Honey Hunting: A Death-defying Adventure

Honey Hunting: A Death-defying Adventure

Himalayan Cliff Honey is produced by the Himalayan Giant Honey Bees (Apis dorsata laboriosa) from the nectars of Rhododendron, Bikh (Aconitum spp.), Pangra (Entada scanders) and Niramasi and other wild flowers found in high Himalayan range and harvested by the indigenous tribe from the Himalayan cliffs of Nepal.

This honey is very rare honey and the Himalayan giant bees collect the nectars from the flowers of the forests of Annapurna and Manaslu mountain range very far from human settlements and can be harvested only 1-2 times per year. 

In Nepal, there are at least 5 different honey bee species. The largest of them is The Giant Bee of Himalayas, Apis dorsata laborisa, a wild bee which builds huge nests on the overhanging rocks of cliff faces, in the high forests of Himalaya. These bees are commonly known as cliff bee or King bees.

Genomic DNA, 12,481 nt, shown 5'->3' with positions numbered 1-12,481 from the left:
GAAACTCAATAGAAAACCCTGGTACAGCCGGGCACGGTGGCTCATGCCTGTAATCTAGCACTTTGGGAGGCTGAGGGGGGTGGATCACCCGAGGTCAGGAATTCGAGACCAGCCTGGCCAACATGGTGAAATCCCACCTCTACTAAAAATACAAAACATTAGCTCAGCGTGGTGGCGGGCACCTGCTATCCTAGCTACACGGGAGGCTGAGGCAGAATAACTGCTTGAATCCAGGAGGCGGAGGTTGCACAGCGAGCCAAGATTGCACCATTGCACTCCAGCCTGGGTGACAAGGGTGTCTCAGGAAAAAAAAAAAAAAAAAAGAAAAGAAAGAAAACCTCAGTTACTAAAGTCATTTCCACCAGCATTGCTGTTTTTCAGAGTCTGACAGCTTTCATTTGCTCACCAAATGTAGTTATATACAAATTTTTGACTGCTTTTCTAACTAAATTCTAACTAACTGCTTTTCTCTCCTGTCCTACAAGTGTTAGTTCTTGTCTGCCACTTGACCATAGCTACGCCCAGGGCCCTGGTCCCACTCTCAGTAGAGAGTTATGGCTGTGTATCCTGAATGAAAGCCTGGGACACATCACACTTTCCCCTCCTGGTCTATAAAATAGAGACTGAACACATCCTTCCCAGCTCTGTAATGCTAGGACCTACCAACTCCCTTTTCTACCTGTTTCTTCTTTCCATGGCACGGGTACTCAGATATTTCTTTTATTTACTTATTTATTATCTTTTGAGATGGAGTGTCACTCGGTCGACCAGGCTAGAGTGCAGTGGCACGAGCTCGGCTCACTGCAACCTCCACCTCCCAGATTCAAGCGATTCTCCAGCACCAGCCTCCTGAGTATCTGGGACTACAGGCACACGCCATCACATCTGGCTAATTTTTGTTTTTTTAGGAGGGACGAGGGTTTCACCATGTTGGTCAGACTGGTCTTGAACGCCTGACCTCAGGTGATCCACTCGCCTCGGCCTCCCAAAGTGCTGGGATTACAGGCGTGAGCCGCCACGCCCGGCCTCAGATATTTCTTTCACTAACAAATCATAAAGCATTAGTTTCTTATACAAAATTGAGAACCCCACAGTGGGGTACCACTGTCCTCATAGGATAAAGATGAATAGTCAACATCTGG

Apis dorsata laboriosa is yellow in color with black strips on each abdominal segment. It builds a single comb, 1 to 1.6 m wide and 0.8 to 1.5 m long, underneath a stout branch of tall tree or building or water tower or cliff to protect their nests from top predators (according to FLETCHER in 1952; SEELEY et al. in 1982; CRANE in 1990; WONGSIRI et. al. in 1996). The comb is protected by several layers of protective curtains. The protective curtains maintain a constant brood nest temperature between 30-33 °C.

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